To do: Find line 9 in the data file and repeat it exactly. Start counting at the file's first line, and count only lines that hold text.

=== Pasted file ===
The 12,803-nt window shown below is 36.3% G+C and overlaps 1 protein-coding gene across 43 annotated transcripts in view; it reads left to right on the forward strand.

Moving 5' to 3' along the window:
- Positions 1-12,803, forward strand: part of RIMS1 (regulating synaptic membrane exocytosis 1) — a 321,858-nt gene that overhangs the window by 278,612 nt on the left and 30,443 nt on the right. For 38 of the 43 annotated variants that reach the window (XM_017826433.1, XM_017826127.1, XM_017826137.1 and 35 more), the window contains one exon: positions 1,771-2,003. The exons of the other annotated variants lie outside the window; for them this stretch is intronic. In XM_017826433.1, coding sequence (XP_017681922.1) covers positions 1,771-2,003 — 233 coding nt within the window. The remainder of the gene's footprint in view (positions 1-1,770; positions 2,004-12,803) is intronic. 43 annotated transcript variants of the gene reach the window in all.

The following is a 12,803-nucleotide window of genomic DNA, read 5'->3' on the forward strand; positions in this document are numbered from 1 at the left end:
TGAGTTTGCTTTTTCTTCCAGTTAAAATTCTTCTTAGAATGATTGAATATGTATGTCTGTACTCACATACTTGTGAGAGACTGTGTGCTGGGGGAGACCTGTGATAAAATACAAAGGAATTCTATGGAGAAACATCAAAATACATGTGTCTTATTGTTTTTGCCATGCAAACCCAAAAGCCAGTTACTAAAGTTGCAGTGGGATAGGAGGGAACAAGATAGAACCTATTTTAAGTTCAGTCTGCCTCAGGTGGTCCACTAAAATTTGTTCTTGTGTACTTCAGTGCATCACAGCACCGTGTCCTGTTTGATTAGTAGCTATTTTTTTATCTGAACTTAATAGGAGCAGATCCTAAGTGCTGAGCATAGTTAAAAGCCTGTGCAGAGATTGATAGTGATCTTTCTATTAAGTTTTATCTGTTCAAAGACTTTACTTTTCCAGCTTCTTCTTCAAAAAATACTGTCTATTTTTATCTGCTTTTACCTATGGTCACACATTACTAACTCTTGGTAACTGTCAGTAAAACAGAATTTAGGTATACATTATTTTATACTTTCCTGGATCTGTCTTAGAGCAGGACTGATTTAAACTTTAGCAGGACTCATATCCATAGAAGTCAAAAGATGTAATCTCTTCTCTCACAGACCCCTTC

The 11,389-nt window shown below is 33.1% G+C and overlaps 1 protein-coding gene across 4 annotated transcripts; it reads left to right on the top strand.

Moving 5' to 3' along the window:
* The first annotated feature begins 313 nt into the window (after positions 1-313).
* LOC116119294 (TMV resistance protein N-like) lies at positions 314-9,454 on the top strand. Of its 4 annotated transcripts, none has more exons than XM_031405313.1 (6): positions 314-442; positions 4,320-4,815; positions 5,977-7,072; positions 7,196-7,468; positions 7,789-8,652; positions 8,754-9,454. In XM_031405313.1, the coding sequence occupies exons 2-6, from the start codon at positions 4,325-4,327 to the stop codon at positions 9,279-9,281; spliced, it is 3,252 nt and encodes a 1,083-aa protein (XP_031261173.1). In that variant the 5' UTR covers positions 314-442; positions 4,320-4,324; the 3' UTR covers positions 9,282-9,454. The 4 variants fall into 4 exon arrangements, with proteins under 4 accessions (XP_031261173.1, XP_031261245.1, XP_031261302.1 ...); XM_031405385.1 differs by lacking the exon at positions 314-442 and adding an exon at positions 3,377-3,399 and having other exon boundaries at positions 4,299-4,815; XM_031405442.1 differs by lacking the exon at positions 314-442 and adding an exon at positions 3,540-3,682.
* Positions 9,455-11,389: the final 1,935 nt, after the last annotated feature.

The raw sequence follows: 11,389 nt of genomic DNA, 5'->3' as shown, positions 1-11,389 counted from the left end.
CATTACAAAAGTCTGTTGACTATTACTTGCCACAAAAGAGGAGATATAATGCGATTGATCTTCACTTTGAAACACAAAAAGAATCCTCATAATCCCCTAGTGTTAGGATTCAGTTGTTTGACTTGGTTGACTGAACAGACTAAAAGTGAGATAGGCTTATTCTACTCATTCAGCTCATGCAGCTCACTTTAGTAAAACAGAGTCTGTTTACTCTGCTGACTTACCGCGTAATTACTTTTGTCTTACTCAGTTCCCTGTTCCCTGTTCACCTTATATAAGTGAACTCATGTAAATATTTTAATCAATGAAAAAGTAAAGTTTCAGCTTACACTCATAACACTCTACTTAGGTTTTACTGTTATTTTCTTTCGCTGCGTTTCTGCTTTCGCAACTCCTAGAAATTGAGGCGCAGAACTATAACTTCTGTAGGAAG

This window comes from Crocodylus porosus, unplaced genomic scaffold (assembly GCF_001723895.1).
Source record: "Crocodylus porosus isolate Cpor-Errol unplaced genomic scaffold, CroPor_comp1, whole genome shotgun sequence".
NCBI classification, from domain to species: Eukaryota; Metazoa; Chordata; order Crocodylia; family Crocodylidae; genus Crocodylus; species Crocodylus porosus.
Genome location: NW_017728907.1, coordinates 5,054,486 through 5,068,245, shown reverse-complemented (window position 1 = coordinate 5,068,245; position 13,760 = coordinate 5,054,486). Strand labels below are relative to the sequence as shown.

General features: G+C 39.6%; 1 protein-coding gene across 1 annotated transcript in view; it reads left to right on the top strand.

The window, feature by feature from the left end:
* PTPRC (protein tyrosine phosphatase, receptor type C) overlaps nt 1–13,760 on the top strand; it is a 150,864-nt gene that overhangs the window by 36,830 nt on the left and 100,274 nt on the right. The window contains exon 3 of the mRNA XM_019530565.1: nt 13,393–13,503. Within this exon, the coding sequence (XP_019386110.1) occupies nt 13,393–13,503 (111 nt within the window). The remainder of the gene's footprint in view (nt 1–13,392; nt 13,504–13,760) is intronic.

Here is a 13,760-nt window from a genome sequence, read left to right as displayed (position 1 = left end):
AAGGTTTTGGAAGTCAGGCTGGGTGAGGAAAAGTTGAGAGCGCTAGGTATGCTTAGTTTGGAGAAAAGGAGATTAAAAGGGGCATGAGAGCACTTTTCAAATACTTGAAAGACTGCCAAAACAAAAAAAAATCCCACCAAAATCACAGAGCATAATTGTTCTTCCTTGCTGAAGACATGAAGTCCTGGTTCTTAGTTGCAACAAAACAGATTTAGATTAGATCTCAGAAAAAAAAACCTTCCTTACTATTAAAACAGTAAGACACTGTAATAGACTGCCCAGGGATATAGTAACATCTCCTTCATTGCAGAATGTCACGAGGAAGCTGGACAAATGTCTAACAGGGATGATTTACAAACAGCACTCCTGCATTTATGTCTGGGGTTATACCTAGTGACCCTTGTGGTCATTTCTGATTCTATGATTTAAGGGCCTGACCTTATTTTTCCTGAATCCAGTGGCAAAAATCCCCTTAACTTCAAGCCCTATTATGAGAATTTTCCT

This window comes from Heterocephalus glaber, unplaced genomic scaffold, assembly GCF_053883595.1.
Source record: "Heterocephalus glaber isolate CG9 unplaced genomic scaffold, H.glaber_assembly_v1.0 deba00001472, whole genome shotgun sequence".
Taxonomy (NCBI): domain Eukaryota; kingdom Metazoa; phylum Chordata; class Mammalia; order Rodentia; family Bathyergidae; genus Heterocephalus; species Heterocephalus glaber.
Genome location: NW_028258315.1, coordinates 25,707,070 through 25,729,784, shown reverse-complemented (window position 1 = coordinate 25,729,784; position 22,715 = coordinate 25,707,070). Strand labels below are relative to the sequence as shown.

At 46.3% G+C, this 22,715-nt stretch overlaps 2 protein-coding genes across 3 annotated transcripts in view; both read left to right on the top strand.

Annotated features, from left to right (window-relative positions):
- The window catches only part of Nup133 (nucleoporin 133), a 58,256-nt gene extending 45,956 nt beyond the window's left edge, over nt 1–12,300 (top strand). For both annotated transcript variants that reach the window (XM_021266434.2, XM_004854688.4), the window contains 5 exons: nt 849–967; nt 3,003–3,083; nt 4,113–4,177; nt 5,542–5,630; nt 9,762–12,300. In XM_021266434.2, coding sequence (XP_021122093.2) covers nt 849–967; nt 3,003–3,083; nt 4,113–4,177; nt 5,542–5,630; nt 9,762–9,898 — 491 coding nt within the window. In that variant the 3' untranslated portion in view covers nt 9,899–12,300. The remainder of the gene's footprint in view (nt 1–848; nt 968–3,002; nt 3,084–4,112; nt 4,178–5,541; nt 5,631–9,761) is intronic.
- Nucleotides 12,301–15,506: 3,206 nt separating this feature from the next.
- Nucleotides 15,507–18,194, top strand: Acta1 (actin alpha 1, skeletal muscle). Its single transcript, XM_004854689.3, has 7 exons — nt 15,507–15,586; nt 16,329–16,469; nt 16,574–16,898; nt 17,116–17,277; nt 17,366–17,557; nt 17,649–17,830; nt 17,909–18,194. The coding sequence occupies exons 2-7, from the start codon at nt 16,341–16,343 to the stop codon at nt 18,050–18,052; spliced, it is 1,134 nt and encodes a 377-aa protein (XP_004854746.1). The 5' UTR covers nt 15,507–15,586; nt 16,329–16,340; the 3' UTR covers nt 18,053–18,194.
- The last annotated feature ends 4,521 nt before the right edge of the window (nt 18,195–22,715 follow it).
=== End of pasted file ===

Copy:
* LOC116119294 (TMV resistance protein N-like) lies at positions 314-9,454 on the top strand. Of its 4 annotated transcripts, none has more exons than XM_031405313.1 (6): positions 314-442; positions 4,320-4,815; positions 5,977-7,072; positions 7,196-7,468; positions 7,789-8,652; positions 8,754-9,454. In XM_031405313.1, the coding sequence occupies exons 2-6, from the start codon at positions 4,325-4,327 to the stop codon at positions 9,279-9,281; spliced, it is 3,252 nt and encodes a 1,083-aa protein (XP_031261173.1). In that variant the 5' UTR covers positions 314-442; positions 4,320-4,324; the 3' UTR covers positions 9,282-9,454. The 4 variants fall into 4 exon arrangements, with proteins under 4 accessions (XP_031261173.1, XP_031261245.1, XP_031261302.1 ...); XM_031405385.1 differs by lacking the exon at positions 314-442 and adding an exon at positions 3,377-3,399 and having other exon boundaries at positions 4,299-4,815; XM_031405442.1 differs by lacking the exon at positions 314-442 and adding an exon at positions 3,540-3,682.